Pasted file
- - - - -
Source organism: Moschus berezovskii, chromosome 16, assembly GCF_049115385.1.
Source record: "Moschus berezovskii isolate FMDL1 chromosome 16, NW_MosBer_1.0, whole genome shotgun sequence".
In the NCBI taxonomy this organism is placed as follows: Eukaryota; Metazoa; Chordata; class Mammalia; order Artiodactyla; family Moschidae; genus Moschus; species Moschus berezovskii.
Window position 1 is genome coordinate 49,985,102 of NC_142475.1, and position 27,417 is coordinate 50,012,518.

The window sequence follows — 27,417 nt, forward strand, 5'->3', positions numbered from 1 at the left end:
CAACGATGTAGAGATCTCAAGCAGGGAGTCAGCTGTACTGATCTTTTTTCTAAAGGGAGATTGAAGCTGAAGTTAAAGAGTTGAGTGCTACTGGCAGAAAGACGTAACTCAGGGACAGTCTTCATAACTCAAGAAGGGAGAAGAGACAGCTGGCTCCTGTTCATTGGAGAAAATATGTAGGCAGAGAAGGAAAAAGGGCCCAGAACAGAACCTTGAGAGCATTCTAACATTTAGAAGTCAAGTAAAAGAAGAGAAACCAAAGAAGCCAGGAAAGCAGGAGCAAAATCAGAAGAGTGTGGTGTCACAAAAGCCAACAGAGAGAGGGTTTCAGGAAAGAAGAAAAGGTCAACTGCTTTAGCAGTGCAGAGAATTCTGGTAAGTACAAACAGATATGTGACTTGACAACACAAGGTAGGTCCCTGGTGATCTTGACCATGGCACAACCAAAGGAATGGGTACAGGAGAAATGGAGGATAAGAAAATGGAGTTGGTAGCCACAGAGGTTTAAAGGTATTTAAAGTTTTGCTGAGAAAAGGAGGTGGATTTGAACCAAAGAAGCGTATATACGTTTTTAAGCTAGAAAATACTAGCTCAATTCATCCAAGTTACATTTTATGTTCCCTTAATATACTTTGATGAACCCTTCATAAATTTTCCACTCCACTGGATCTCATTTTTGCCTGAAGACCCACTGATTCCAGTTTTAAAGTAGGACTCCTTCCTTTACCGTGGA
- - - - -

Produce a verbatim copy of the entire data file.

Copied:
Source organism: Moschus berezovskii, chromosome 16, assembly GCF_049115385.1.
Source record: "Moschus berezovskii isolate FMDL1 chromosome 16, NW_MosBer_1.0, whole genome shotgun sequence".
In the NCBI taxonomy this organism is placed as follows: Eukaryota; Metazoa; Chordata; class Mammalia; order Artiodactyla; family Moschidae; genus Moschus; species Moschus berezovskii.
Window position 1 is genome coordinate 49,985,102 of NC_142475.1, and position 27,417 is coordinate 50,012,518.

The window sequence follows — 27,417 nt, forward strand, 5'->3', positions numbered from 1 at the left end:
CAACGATGTAGAGATCTCAAGCAGGGAGTCAGCTGTACTGATCTTTTTTCTAAAGGGAGATTGAAGCTGAAGTTAAAGAGTTGAGTGCTACTGGCAGAAAGACGTAACTCAGGGACAGTCTTCATAACTCAAGAAGGGAGAAGAGACAGCTGGCTCCTGTTCATTGGAGAAAATATGTAGGCAGAGAAGGAAAAAGGGCCCAGAACAGAACCTTGAGAGCATTCTAACATTTAGAAGTCAAGTAAAAGAAGAGAAACCAAAGAAGCCAGGAAAGCAGGAGCAAAATCAGAAGAGTGTGGTGTCACAAAAGCCAACAGAGAGAGGGTTTCAGGAAAGAAGAAAAGGTCAACTGCTTTAGCAGTGCAGAGAATTCTGGTAAGTACAAACAGATATGTGACTTGACAACACAAGGTAGGTCCCTGGTGATCTTGACCATGGCACAACCAAAGGAATGGGTACAGGAGAAATGGAGGATAAGAAAATGGAGTTGGTAGCCACAGAGGTTTAAAGGTATTTAAAGTTTTGCTGAGAAAAGGAGGTGGATTTGAACCAAAGAAGCGTATATACGTTTTTAAGCTAGAAAATACTAGCTCAATTCATCCAAGTTACATTTTATGTTCCCTTAATATACTTTGATGAACCCTTCATAAATTTTCCACTCCACTGGATCTCATTTTTGCCTGAAGACCCACTGATTCCAGTTTTAAAGTAGGACTCCTTCCTTTACCGTGGA